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Napolitano: Voluntary Cybersecurity Framework is "An Experiment" At This Point

Department of Homeland Security (DHS) Secretary Janet Napolitano said today that the voluntary cybersecurity framework outlined in President Obama's February 2013 executive order (EO) and public policy directive is at this point "an experiment" because it grants major responsibility for the nation's security to the private sector, an arguable first in the history of national defense.  Speaking at an event at the Wilson Center in Washington, DC, Napolitano said "the voluntary program…is going to be at this point an experiment and a very important one.  Where security is concerned, we don’t normally depend on the private sector.  We inherently view that as an inherently government function."

Napolitano was specifically referring to the development of a cybersecurity framework taking place under the auspices of the National Institute of Standards and Technology (NIST) pursuant to the EO, which is premised on the idea that a public-private partnership can create cybersecurity rules of the road that minimize cybersecurity breaches across 16 critical infrastructure industries.  "If we can make this work and show that there is a vital ongoing strong partnership…we will have succeeded in this experiment," she said .  

But, "I don’t think we have yet come to closure whether this is an appropriate thing to have shared responsibility as opposed to an inherently governmental responsibility," she stressed.  "This is really the first time in our nation’s history that we’ve approached a major security problem in this way."

Other speakers at the event echoed Napolitano's skepticism.  Former DHS Secretary Michael Chertoff, now Chairman of the Chertoff Group, said "it is kind of a novelty…we don’t really expect the private sector to defend itself against attacks."  The only other alternative is for the federal government to step in which would "put the government into everybody’s computers and everybody’s networks," he said. Speaking about Napolitano's emphasis on how experimental the framework is, Chertoff said "I do think her message is that at the end of the day if it’s not done and the private sector doesn’t step up…the public will demand mandates."

It won't be easy for the private sector to implement the right cybersecurity measures needed, according to Steve Flynn, Founding Co-Director of the George J. Kostas Research Institute for Homeland Security and Professor of Political Science at Northeastern University.  "An element of the challenge here is that we’re kind of late to the game and kind of boilerplate on security safeguards for systems that were not built to be made essentially safe, certainly  for the threats we have," he said.  "It’s a bit like trying to take a raised ranch home and make it handicapped accessible.  It’s going to be expensive, ugly and not work well."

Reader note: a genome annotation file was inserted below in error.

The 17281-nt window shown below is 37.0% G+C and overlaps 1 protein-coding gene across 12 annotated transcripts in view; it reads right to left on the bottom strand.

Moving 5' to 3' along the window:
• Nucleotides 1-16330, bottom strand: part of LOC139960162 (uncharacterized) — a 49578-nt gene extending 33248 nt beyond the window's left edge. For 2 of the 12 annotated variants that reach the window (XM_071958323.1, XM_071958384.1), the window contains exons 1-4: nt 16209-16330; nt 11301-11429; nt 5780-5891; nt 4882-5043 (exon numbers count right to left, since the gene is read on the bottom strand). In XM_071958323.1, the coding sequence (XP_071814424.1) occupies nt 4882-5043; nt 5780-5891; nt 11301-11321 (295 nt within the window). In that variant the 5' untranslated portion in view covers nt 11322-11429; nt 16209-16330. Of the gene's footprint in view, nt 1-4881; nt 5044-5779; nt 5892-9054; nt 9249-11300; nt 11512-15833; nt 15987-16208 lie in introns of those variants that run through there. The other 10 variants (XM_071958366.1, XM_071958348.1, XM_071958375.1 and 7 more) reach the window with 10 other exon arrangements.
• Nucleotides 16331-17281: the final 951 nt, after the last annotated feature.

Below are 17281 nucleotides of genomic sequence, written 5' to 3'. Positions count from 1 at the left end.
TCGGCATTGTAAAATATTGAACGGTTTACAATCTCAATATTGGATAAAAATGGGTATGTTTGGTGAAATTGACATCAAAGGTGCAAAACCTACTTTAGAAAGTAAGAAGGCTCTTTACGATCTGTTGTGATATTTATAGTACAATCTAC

DHS Advisor: There Is a Really Short List of Potential Cybersecurity Catastrophes

(Washington, DC)  One of the Department of Homeland Security (DHS) officials in charge of executing on the key tasks outlined in President Obama's February 2013 cybersecurity executive order (EO) and public policy directive said yesterday that his agency has found few situations that can cause a catastrophe.  "Our critical infrastructure is pretty resilient and we do not see a long list of things that can cause catastrophe," Robert Kolasky, Co-Chair of the DHS Integrated Task Force said during a panel discussing at The Cable Show, the cable industry's big annual conference held here.

Kolasky was mainly referring to the process outlined in the EO whereby DHS is obligated to identify what constitutes critical infrastructure, a controversial task that has to be completed by July 12 of this year. Presumably in developing the list or inventory or identification of critical infrastructure, DHS has examined where potential cyber harm can cause the greatest damage.  "It's going to be a really short list of potential catastrophes," he said, noting that communications and electricity are the top two critical infrastructure sectors under examination.  "We still come at it from the perspective that communications and electricity are critical."

The communications sector may be in better shape than electricity.  "A lot of what we've seen is that there is redundancy and resiliency with communications service," Kolasky said.  The situation is different for the electric sector he said later in an interview because of the various structural and geographic factors that make it difficult to build redundancy and resiliency into the electric grid.

Another task in the EO, the development of a comprehensive cybersecurity framework that covers 16 designated critical infrastructure sectors, is well underway with a third workshop on that framework to be hosted in San Diego during the second week of July.  Critical infrastructure representatives should be really prepped for that meeting, Donna Dodson, Chief of Cybersecurity for the National Institute of Standards and Technology (NIST), the government arm in charge of developing the framework, told the cable group.  "I think it's important from our perspective that people come in to the next workshop with a strong understanding of the executive order and the framework process," she said.

One question dogging the President's EO and policy directive mandates is whether the various agencies involved can meet what some consider to be extraordinarily tight deadlines for a host of difficult tasks on such a complex subject.  "With the executive order, we have really stepped it up," Samara Moore, White House Director for Cybersecurity and Critical Infrastructure said.  Through an active interagency process, "we've been working together to meet the deadlines."

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